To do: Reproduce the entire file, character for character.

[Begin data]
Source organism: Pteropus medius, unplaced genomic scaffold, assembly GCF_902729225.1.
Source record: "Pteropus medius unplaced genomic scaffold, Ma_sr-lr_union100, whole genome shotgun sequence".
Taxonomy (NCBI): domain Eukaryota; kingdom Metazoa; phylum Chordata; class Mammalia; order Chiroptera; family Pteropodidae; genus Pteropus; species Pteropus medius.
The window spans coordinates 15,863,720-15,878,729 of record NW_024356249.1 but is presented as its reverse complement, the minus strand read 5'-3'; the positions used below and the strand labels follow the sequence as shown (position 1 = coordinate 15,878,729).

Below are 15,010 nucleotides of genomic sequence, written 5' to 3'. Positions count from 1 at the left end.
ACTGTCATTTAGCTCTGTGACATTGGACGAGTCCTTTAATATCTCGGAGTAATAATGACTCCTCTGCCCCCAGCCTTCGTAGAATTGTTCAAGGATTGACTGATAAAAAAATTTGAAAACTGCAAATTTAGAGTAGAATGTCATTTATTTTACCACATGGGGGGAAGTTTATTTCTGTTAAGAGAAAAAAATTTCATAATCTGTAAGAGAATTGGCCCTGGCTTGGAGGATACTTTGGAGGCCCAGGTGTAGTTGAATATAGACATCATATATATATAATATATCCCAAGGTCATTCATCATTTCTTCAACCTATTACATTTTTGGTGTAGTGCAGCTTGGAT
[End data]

Source organism: Pteropus medius, unplaced genomic scaffold, assembly GCF_902729225.1.
Source record: "Pteropus medius unplaced genomic scaffold, Ma_sr-lr_union100, whole genome shotgun sequence".
Taxonomy (NCBI): domain Eukaryota; kingdom Metazoa; phylum Chordata; class Mammalia; order Chiroptera; family Pteropodidae; genus Pteropus; species Pteropus medius.
The window spans coordinates 15,863,720-15,878,729 of record NW_024356249.1 but is presented as its reverse complement, the minus strand read 5'-3'; the positions used below and the strand labels follow the sequence as shown (position 1 = coordinate 15,878,729).

Below are 15,010 nucleotides of genomic sequence, written 5' to 3'. Positions count from 1 at the left end.
ACTGTCATTTAGCTCTGTGACATTGGACGAGTCCTTTAATATCTCGGAGTAATAATGACTCCTCTGCCCCCAGCCTTCGTAGAATTGTTCAAGGATTGACTGATAAAAAAATTTGAAAACTGCAAATTTAGAGTAGAATGTCATTTATTTTACCACATGGGGGGAAGTTTATTTCTGTTAAGAGAAAAAAATTTCATAATCTGTAAGAGAATTGGCCCTGGCTTGGAGGATACTTTGGAGGCCCAGGTGTAGTTGAATATAGACATCATATATATATAATATATCCCAAGGTCATTCATCATTTCTTCAACCTATTACATTTTTGGTGTAGTGCAGCTTGGAT